Portland cement

Agent Name
Portland cement
CAS Number
Major Category
Mineral Dusts
Cement; Hydraulic cement; Portland cement silicate; [NIOSH]
Other Mineral Dusts
Gray, odorless powder; [NIOSH]
A class of hydraulic cements containing tri- and dicalcium silicate in addition to alumina, tricalcium aluminate, and iron oxide; [NIOSH] Finished cement contains silicate compounds, but little or no quartz. [ACGIH] Crystalline silica not bound to other minerals is "free" silica. Silicates are minerals in which silicon and oxygen are combined with other elements. [Rom, p. 364]
Chromium is a major cause of allergic contact dermatitis among workers handling cement, particularly those manufacturing prefabricated concrete building units. Samples of American cement contained 5 to 124 ppm chromium content, while European samples contained 32 to 176 ppm. Wet cement can also cause irritant dermatitis and third degree burns after prolonged skin contact. [Marks, p. 273] Regarding potential adverse effects on the lung, "Portland cement dust is considered to have little potential to induce adverse effects on the lung such as pneumoconiosis or fibrosis." [ACGIH] A cross-sectional study of 126 production workers in Tanzania showed a significant relationship between cumulative cement dust exposure and FVC/FEV1 pulmonary function measurements. "A significant risk for developing COPD is found for those working for more than 10 years at 10 mg/m3." The authors noted the recent negative studies of cement workers in the USA, Jordan, Taiwan, and Norway where dust exposures were low compared to those in Tanzania. [Reference #1] Wet cement causes alkaline burns as calcium oxide reacts and makes calcium hydroxide. [Reference #2] "Quartz and chromate fractions must be evaluated as such (valid only for low-chromate cement containing < 2 ppm of Cr(VI). See the Cr(VI) cmpds for cement with a higher Cr(VI) content.)" [MAK]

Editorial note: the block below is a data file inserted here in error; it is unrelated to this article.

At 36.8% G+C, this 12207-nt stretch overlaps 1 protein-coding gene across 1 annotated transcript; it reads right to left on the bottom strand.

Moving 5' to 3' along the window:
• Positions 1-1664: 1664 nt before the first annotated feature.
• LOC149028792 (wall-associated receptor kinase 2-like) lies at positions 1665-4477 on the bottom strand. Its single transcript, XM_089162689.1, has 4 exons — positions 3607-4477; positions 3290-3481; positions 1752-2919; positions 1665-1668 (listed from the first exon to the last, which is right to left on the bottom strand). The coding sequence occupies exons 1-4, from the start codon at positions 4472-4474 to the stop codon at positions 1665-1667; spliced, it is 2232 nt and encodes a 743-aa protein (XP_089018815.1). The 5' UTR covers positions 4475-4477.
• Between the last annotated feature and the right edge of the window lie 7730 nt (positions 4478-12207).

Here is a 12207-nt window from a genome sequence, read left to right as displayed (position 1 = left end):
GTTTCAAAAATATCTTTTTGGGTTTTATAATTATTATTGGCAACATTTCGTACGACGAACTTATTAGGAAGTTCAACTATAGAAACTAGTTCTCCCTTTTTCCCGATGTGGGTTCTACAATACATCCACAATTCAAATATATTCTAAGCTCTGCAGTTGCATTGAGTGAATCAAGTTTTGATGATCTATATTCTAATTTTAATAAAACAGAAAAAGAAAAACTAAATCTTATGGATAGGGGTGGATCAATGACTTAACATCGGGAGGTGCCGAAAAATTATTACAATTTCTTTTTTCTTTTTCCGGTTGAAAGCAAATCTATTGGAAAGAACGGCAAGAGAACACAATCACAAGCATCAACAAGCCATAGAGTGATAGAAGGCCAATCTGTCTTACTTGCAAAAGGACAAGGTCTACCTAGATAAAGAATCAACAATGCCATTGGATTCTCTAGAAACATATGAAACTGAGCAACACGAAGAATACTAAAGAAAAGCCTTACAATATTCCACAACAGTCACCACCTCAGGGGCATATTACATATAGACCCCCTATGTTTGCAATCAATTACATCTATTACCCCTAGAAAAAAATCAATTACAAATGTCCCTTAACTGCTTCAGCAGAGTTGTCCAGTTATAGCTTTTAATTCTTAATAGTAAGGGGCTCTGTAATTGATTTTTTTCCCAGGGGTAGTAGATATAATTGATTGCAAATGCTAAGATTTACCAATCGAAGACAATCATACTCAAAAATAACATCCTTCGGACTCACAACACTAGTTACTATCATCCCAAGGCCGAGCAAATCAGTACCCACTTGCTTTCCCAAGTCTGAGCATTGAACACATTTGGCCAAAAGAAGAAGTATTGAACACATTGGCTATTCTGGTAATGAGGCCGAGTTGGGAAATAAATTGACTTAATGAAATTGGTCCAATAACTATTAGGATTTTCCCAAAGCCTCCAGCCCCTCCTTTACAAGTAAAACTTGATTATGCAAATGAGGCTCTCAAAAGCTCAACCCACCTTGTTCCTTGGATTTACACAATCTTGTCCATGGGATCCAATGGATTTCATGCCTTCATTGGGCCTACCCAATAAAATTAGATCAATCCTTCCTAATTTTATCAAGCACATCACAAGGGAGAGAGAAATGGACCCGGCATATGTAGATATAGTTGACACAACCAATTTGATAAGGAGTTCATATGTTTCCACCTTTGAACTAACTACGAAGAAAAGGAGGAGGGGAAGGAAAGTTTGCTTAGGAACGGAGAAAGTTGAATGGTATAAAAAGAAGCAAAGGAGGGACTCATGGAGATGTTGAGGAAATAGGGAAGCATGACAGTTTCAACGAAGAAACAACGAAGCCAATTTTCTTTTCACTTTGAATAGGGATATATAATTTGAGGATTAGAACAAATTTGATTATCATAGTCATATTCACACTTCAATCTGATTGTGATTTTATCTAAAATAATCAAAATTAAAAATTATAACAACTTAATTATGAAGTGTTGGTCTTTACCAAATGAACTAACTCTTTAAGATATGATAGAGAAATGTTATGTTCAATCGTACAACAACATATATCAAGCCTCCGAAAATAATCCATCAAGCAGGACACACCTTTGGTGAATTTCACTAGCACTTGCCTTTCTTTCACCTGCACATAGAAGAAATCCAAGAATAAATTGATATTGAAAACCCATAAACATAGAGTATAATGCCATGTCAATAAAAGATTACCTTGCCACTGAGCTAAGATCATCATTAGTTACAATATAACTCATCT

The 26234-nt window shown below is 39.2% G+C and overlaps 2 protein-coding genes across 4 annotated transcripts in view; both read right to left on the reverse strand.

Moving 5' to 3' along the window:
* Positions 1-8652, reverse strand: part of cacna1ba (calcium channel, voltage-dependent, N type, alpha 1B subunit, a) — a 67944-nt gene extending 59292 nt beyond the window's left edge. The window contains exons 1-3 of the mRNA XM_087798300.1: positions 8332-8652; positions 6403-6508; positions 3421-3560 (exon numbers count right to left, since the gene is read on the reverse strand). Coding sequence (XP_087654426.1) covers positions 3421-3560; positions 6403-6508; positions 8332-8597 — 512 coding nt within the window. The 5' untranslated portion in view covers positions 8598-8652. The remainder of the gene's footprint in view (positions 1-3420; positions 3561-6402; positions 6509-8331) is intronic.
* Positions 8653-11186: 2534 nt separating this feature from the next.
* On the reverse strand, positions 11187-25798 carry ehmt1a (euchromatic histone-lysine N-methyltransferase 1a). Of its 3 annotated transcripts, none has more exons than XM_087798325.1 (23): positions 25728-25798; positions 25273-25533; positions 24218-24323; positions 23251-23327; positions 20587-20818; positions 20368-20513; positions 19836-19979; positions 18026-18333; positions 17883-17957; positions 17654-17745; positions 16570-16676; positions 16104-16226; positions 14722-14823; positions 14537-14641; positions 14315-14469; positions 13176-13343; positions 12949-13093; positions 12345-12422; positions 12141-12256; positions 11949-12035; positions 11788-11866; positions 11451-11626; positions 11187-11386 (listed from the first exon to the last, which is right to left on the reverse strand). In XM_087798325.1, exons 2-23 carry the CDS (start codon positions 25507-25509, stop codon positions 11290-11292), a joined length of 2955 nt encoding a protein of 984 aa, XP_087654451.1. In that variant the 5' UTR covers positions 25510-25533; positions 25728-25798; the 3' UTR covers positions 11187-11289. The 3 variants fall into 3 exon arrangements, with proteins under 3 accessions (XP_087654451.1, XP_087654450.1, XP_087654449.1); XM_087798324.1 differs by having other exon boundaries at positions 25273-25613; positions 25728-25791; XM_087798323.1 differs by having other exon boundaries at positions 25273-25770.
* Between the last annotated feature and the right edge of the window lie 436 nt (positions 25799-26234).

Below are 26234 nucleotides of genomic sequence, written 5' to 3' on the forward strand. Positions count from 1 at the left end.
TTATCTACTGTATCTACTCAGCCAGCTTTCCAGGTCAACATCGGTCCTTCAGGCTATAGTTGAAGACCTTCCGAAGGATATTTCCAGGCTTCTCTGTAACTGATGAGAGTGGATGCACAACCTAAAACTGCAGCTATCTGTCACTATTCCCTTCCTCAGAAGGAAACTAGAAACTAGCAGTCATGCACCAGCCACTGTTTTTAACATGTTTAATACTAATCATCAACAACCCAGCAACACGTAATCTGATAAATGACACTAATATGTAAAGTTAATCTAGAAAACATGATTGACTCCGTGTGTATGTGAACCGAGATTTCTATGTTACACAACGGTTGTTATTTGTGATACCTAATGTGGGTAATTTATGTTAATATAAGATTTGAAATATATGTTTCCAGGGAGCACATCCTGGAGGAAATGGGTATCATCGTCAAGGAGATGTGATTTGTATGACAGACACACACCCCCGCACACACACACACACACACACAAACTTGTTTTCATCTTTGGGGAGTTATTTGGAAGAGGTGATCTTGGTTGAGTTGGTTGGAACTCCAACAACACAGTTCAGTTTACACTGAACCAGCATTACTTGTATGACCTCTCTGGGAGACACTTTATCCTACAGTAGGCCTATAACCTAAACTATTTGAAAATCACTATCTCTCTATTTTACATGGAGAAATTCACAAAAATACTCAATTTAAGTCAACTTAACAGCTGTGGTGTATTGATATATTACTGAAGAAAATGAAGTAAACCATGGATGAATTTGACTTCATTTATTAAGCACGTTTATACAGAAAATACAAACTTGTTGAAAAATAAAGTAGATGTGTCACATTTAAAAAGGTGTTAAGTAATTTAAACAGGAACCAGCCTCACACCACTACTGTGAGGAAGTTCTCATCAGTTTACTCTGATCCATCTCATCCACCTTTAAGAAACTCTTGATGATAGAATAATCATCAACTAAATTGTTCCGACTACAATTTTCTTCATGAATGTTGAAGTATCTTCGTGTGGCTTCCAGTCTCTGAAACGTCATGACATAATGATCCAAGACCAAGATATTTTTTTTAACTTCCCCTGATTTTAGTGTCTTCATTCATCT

The EU regulates soluble chromium in cement to a maximum of 0.0002% to prevent allergic contact dermatitis. [van der Molen HF, et al. World at work: Bricklayers and bricklayers' assistants. Occup Environ Med 2004;61:89-93]
Biomedical References

Exposure Assessment

Skin Designation (ACGIH)
Insufficient data
1 mg/m3 (respirable fraction)
15 mg/m3(total dust), 5 mg/m3(respirable fraction)
5000 mg/m3
Excerpts from Documentation for IDLHs
Basis for revised IDLH: The available toxicological data contain no evidence that an acute exposure to a high concentration of Portland cement would impede escape or cause any irreversible health effects within 30 minutes. However, the revised IDLH for portland cement is 5,000 mg/m3 based on being 500 times the NIOSH REL of 10 mg/m3 (500 is an assigned protection factor for respirators and was used arbitrarily during the Standards Completion Program for deciding when the "most protective" respirators should be used for particulates).

Adverse Effects

Chronic Bronchitis
Skin Sensitizer
Skin burns
ACGIH Carcinogen
Not Classifiable

Diseases, Processes, and Activities Linked to This Agent


Occupational diseases associated with exposure to this agent:


Industrial Processes with risk of exposure: